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Short- and Long-Term Controls After HSCT

  • Montserrat RoviraEmail author
  • Maria Suárez-Lledó
Open Access
Chapter

Abstract

Patients undergoing HSCT (mainly allo-HSCT) have a risk of developing complications related to pre-, peri-, and post-HSCT. The resulting morbidity of the HSCT process makes it necessary for patients to adopt a healthy lifestyle that promotes health and contemplate preventive measures for the detection and treatment of possible complications.

21.1 Introduction

Patients undergoing HSCT (mainly allo-HSCT) have a risk of developing complications related to pre-, peri-, and post-HSCT. The resulting morbidity of the HSCT process makes it necessary for patients to adopt a healthy lifestyle that promotes health and contemplate preventive measures for the detection and treatment of possible complications.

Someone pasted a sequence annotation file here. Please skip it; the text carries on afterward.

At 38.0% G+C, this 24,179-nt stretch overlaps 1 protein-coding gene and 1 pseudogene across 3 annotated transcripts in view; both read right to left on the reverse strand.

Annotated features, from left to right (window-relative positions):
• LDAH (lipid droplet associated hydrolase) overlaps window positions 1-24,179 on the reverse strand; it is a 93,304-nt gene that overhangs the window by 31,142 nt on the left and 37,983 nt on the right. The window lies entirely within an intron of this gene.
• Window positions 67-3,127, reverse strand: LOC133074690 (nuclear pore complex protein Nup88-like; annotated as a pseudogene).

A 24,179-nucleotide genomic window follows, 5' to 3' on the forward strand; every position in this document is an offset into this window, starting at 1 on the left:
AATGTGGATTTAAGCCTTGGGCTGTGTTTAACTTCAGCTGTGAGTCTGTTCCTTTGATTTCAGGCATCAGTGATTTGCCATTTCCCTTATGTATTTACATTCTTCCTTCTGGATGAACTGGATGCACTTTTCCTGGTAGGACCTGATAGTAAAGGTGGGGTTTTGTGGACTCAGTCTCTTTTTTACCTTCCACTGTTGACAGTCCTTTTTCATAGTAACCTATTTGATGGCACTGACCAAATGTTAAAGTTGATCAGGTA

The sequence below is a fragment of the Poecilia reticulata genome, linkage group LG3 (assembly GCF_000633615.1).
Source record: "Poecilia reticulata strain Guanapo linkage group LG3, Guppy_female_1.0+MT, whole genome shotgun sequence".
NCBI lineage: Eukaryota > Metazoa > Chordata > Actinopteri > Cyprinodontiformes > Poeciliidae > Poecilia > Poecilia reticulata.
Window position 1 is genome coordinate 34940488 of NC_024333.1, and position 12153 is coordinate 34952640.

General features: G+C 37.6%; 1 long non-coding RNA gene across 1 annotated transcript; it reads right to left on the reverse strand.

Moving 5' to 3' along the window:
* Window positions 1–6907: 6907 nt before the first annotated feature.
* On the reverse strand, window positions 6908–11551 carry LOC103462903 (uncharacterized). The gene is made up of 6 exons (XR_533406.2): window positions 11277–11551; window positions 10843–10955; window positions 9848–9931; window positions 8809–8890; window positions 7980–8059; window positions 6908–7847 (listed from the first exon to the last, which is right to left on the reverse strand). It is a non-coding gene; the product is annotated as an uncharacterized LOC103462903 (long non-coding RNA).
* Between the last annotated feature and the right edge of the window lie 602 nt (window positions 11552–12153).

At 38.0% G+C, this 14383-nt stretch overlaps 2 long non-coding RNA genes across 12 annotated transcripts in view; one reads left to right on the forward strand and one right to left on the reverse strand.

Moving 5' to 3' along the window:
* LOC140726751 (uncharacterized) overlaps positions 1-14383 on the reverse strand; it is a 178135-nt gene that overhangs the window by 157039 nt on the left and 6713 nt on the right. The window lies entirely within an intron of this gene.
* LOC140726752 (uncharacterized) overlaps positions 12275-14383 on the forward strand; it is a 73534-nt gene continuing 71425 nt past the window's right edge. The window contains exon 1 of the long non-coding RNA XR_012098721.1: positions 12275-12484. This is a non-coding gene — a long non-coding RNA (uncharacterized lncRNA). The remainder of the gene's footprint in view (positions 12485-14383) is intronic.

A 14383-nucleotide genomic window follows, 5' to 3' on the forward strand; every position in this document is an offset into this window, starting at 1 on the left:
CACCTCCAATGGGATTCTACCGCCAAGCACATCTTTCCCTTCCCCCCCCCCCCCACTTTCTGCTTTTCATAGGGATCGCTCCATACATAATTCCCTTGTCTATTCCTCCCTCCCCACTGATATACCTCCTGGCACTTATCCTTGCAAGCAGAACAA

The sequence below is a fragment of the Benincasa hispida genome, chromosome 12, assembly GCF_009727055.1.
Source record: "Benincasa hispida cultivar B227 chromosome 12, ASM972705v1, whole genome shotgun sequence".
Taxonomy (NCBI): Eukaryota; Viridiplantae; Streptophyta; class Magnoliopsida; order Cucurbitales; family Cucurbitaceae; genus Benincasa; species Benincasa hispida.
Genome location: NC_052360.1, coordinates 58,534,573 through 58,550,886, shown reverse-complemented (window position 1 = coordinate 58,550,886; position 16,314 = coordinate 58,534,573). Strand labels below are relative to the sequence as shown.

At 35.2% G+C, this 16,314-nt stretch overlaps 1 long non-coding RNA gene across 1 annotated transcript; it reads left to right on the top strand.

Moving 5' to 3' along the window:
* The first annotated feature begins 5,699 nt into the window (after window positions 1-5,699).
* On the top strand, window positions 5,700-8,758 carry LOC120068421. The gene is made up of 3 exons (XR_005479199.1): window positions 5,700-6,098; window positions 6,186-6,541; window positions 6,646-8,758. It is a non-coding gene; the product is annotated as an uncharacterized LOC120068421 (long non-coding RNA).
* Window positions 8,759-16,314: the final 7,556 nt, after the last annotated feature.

The short- and long-term controls allow for regular and systematic screening and at the same time are an opportunity to give advice on healthy lifestyle habits. Monitoring should be multidisciplinary with involvement of hematology, other medical specialties, physicians of primary care, nursing, and mental health professionals.

Early and late complications, as well as psychological problems, are discussed in Parts IV, V and VI of the Handbook.

After discharge, it is important that the patient has a summary of the treatment received and a long-term follow-up plan appropriate to the exposure and individual risk factors.

The recommendations related to screening and prevention post-HSCT can be consulted in several web pages (see references).

21.2 Monitoring Depending on the Type of HSCT